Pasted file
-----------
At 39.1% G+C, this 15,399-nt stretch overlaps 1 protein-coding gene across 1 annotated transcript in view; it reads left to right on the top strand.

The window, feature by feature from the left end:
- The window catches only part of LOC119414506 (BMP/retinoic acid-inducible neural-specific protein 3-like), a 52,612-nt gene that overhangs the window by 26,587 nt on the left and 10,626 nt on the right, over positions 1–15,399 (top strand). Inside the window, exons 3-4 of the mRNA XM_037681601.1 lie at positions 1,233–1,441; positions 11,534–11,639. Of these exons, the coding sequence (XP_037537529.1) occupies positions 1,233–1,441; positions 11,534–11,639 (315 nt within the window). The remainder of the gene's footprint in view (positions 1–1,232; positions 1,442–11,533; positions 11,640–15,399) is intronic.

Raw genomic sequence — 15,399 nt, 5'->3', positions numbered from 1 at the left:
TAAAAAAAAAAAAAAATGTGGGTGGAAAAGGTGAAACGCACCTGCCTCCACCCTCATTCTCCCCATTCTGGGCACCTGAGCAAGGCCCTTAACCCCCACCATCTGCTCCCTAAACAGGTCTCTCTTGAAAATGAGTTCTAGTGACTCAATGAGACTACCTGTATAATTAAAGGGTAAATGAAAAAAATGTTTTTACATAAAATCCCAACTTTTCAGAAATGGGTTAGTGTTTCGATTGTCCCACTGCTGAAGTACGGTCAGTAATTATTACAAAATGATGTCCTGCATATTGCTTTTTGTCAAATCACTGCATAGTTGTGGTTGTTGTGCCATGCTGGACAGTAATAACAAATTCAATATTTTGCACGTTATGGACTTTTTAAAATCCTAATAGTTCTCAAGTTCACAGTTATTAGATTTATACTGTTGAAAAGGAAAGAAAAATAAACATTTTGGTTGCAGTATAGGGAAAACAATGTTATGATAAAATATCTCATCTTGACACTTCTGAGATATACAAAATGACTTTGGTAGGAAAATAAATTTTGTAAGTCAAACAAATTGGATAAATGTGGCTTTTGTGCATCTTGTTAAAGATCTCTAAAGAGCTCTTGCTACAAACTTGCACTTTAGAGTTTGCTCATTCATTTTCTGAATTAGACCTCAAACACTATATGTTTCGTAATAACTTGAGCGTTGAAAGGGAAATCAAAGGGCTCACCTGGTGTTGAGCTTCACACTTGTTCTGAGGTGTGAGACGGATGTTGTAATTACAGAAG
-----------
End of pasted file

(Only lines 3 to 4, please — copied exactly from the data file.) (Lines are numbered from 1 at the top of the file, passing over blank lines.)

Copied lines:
- The window catches only part of LOC119414506 (BMP/retinoic acid-inducible neural-specific protein 3-like), a 52,612-nt gene that overhangs the window by 26,587 nt on the left and 10,626 nt on the right, over positions 1–15,399 (top strand). Inside the window, exons 3-4 of the mRNA XM_037681601.1 lie at positions 1,233–1,441; positions 11,534–11,639. Of these exons, the coding sequence (XP_037537529.1) occupies positions 1,233–1,441; positions 11,534–11,639 (315 nt within the window). The remainder of the gene's footprint in view (positions 1–1,232; positions 1,442–11,533; positions 11,640–15,399) is intronic.

Raw genomic sequence — 15,399 nt, 5'->3', positions numbered from 1 at the left: